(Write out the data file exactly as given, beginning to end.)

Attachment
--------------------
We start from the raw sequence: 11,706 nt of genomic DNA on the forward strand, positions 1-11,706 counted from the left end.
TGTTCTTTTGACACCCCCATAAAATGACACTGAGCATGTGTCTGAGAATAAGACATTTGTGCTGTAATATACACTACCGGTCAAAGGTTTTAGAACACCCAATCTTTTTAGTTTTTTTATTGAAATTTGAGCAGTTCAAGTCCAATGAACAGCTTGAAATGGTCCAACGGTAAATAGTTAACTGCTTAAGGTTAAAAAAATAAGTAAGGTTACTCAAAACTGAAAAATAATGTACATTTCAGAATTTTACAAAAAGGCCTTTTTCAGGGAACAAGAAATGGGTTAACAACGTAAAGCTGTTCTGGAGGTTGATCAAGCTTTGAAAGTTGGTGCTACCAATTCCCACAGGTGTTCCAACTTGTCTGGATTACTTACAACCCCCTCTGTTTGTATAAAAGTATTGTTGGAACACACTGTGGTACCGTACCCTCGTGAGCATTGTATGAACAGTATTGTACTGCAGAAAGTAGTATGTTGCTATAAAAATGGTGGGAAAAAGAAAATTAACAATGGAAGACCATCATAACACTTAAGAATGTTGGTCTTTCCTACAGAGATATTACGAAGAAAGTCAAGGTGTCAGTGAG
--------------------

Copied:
We start from the raw sequence: 11,706 nt of genomic DNA on the forward strand, positions 1-11,706 counted from the left end.
TGTTCTTTTGACACCCCCATAAAATGACACTGAGCATGTGTCTGAGAATAAGACATTTGTGCTGTAATATACACTACCGGTCAAAGGTTTTAGAACACCCAATCTTTTTAGTTTTTTTATTGAAATTTGAGCAGTTCAAGTCCAATGAACAGCTTGAAATGGTCCAACGGTAAATAGTTAACTGCTTAAGGTTAAAAAAATAAGTAAGGTTACTCAAAACTGAAAAATAATGTACATTTCAGAATTTTACAAAAAGGCCTTTTTCAGGGAACAAGAAATGGGTTAACAACGTAAAGCTGTTCTGGAGGTTGATCAAGCTTTGAAAGTTGGTGCTACCAATTCCCACAGGTGTTCCAACTTGTCTGGATTACTTACAACCCCCTCTGTTTGTATAAAAGTATTGTTGGAACACACTGTGGTACCGTACCCTCGTGAGCATTGTATGAACAGTATTGTACTGCAGAAAGTAGTATGTTGCTATAAAAATGGTGGGAAAAAGAAAATTAACAATGGAAGACCATCATAACACTTAAGAATGTTGGTCTTTCCTACAGAGATATTACGAAGAAAGTCAAGGTGTCAGTGAG